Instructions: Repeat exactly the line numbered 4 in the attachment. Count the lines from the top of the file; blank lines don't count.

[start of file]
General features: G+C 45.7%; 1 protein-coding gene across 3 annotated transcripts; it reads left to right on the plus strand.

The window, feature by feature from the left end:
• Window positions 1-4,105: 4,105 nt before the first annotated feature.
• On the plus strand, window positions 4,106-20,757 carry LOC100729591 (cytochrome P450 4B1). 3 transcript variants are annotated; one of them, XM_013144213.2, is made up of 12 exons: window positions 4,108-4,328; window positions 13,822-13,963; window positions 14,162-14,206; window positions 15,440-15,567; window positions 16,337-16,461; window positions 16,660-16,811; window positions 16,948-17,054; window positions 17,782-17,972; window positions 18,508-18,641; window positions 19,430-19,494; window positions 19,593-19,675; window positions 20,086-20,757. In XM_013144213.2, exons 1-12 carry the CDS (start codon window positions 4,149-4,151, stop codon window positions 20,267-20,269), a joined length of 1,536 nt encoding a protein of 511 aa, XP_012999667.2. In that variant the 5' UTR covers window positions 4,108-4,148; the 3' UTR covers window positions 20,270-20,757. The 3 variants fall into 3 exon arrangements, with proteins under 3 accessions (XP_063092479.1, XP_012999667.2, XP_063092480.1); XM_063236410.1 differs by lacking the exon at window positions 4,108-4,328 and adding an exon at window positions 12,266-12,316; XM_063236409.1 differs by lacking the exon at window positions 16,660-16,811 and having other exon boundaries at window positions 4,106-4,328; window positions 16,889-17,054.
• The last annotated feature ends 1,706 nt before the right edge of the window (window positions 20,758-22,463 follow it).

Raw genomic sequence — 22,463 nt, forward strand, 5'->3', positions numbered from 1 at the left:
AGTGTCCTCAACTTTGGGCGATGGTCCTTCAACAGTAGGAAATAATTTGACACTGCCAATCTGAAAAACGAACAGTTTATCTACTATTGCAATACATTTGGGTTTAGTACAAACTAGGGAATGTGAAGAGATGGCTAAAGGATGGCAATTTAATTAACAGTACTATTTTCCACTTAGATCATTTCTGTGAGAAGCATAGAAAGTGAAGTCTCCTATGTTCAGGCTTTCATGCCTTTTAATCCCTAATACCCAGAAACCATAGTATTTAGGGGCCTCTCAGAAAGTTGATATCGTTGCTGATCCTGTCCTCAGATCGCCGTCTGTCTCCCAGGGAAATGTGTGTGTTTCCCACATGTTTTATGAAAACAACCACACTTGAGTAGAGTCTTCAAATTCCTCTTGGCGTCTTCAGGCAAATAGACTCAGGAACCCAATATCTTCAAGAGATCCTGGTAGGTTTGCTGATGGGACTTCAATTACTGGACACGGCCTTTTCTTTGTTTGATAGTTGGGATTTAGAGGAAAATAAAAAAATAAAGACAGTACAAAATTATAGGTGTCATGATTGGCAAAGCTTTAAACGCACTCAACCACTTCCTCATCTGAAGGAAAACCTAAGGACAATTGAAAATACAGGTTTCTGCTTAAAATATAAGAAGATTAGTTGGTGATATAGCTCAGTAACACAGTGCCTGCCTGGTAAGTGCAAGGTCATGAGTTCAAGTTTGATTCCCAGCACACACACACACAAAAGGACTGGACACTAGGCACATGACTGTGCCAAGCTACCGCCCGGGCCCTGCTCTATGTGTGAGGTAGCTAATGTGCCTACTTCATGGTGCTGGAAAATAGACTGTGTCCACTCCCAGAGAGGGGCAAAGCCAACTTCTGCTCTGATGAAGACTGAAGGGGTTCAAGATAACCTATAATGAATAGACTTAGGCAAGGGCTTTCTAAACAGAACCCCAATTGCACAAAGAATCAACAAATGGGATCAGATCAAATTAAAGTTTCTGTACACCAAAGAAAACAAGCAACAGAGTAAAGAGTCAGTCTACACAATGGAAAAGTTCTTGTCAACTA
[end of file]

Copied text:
• On the plus strand, window positions 4,106-20,757 carry LOC100729591 (cytochrome P450 4B1). 3 transcript variants are annotated; one of them, XM_013144213.2, is made up of 12 exons: window positions 4,108-4,328; window positions 13,822-13,963; window positions 14,162-14,206; window positions 15,440-15,567; window positions 16,337-16,461; window positions 16,660-16,811; window positions 16,948-17,054; window positions 17,782-17,972; window positions 18,508-18,641; window positions 19,430-19,494; window positions 19,593-19,675; window positions 20,086-20,757. In XM_013144213.2, exons 1-12 carry the CDS (start codon window positions 4,149-4,151, stop codon window positions 20,267-20,269), a joined length of 1,536 nt encoding a protein of 511 aa, XP_012999667.2. In that variant the 5' UTR covers window positions 4,108-4,148; the 3' UTR covers window positions 20,270-20,757. The 3 variants fall into 3 exon arrangements, with proteins under 3 accessions (XP_063092479.1, XP_012999667.2, XP_063092480.1); XM_063236410.1 differs by lacking the exon at window positions 4,108-4,328 and adding an exon at window positions 12,266-12,316; XM_063236409.1 differs by lacking the exon at window positions 16,660-16,811 and having other exon boundaries at window positions 4,106-4,328; window positions 16,889-17,054.